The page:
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The National Watch & Clock Museum in Columbia, Pennsylvania, is planning an exhibit for 2010 that will present the technical and design development of the watch from the earliest pocket watches to the most modern wristwatches. As you are probably aware, the National Watch & Clock Museum officially opened to the public in 1977 with fewer than 1,000 items. Since that time, the collection has increased to over 12,000 items and the museum has undergone several expansion projects. The latest expansion opened in October 1999 and featured an entirely new and redesigned exhibit space, as well as a new two-story addition. Today, the museum is recognized as the largest and most comprehensive horological collection in North America. The Museum’s collection has always been strong in the areas of clocks and pocket watches. We hope that this exhibit will enhance the Museum’s ability to present the significance of the modern wristwatch to the history of horology.

The exhibit, Grand Complications: Art of the Watchmaker, will show how the production of timepieces has always combined a technical skill of the maker with an aesthetic panache. The scale of the watch amplifies these skills. Fine watchmakers have always combined both technical expertise and artistic awareness in the designs of their watches. As the market grew more competitive, so did the need to enhance and improve watches in both their mechanics and appearance. This exhibit will present fine watches from the earliest pocket watches to the modern wristwatch, and the artistic and technical skill of the watchmaker. In addition, the exhibit will incorporate artwork from artists who integrated watches into their artwork (Dali, etc.).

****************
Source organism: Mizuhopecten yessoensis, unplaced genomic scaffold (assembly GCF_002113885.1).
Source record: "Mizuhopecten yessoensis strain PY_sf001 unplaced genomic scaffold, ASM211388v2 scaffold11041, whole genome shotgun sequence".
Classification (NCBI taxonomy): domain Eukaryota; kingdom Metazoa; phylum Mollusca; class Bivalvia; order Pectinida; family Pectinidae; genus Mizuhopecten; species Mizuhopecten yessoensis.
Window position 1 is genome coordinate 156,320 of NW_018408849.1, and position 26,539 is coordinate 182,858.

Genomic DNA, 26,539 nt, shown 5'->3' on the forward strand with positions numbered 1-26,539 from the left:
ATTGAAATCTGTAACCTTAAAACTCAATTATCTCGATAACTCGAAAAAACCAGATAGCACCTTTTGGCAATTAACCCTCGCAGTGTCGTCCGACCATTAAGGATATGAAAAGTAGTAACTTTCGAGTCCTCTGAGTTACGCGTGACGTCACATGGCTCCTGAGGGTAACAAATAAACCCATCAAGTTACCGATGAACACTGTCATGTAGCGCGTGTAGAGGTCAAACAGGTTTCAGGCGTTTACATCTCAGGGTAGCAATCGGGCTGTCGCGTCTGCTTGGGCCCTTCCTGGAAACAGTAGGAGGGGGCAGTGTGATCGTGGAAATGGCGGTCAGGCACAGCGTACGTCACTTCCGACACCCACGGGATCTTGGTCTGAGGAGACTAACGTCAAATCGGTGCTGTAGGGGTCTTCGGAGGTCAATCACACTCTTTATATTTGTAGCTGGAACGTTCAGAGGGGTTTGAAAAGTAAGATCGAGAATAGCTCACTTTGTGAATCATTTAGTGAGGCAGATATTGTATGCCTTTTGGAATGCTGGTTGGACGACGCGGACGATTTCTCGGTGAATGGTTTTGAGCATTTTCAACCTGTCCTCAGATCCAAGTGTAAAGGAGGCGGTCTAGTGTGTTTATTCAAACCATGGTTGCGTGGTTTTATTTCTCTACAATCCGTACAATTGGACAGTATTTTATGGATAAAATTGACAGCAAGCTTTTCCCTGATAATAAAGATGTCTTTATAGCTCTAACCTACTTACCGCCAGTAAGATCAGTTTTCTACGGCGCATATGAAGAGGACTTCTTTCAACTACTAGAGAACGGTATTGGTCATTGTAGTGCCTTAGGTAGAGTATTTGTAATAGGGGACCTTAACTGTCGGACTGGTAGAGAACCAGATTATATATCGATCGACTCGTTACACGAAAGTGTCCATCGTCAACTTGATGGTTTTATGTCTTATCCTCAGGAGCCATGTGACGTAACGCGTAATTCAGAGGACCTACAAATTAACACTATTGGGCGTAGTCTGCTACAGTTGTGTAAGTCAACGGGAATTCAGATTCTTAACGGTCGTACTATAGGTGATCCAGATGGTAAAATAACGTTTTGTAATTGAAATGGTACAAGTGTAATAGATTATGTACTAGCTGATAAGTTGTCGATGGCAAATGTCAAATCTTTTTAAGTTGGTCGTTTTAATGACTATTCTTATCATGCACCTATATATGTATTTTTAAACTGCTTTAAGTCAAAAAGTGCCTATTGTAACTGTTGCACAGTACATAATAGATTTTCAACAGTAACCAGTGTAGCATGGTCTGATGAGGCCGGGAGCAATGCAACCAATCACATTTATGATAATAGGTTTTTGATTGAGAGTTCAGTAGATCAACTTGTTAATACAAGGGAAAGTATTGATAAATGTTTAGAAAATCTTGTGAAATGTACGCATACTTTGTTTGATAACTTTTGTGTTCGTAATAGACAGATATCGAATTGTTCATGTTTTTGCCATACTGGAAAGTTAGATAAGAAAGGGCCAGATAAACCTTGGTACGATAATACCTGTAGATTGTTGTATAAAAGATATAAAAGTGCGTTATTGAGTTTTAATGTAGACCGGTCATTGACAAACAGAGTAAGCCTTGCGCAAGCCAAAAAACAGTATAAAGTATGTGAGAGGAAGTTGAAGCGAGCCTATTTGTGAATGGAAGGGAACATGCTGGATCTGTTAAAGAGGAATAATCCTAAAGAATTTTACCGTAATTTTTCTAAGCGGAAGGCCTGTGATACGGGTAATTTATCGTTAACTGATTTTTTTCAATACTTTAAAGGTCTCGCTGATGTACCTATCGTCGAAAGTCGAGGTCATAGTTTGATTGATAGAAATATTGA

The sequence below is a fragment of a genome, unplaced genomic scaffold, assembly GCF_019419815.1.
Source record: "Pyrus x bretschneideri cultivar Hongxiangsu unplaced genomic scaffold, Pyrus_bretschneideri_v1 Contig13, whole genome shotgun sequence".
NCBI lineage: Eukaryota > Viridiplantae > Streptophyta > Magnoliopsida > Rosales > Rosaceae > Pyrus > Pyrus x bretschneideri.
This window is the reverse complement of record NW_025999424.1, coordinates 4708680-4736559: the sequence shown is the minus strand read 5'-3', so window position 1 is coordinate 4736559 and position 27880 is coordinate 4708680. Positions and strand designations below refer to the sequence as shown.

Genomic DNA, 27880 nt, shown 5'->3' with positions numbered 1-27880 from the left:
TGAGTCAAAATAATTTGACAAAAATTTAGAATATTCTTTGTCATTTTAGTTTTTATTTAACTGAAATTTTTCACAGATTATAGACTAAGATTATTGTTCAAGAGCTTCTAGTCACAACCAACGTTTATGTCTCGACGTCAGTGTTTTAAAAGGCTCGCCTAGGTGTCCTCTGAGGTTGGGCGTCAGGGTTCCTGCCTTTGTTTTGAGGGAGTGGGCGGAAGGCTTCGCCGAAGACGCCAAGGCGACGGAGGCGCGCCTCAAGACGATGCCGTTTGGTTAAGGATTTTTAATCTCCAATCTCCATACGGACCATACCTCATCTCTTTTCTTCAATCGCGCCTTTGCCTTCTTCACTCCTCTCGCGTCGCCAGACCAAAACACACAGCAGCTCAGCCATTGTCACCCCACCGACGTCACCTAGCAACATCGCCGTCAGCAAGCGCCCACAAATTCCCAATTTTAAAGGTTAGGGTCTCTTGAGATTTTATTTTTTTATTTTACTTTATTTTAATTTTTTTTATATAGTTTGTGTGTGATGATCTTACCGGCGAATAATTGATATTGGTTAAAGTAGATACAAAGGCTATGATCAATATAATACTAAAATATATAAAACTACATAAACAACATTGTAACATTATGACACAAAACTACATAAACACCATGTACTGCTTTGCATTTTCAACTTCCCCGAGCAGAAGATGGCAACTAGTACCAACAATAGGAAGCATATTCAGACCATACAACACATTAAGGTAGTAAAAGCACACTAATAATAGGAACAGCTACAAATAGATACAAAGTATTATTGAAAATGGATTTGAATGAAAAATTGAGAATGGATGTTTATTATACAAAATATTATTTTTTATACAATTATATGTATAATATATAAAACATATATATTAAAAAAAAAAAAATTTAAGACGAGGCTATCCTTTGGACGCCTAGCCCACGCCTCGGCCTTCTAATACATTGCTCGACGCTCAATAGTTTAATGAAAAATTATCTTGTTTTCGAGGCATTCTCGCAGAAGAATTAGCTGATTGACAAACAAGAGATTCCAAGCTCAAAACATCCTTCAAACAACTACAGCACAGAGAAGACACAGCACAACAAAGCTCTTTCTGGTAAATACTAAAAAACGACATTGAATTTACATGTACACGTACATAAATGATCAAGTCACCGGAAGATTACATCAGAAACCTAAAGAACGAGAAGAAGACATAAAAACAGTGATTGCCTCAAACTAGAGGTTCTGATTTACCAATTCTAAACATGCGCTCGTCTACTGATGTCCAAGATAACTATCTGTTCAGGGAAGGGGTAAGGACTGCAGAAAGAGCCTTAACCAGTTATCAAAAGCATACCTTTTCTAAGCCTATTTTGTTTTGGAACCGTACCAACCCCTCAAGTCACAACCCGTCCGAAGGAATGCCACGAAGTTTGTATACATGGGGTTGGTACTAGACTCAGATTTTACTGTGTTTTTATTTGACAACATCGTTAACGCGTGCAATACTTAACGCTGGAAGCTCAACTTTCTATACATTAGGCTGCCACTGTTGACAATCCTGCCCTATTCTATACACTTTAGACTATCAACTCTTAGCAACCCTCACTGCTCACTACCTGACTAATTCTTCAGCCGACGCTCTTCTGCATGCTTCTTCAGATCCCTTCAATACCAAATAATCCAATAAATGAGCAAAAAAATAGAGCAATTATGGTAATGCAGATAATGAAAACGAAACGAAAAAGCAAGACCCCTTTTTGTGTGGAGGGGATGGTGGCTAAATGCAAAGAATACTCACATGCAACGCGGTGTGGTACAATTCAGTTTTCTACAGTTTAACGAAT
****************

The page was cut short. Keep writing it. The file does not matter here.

The Museum is seeking loans/donations of a timepiece(s) that best represents the technical and design aspects of watch making. Any timepiece(s) donated for the exhibit will become a permanent addition to the Museum collection, assisting us in our mission of presenting the wide scope of horological history and science. The Museum is also seeking corporate partners to assist in sponsorship of the exhibit.

If you have any questions regarding the exhibit, the Museum, or the NAWCC in general, please feel free to contact me. I would also invite you to tour our state of art facility at your convenience. I look forward to hearing from you on this exciting project.

Noel Poirier
Museum Director
National Watch & Clock Museum
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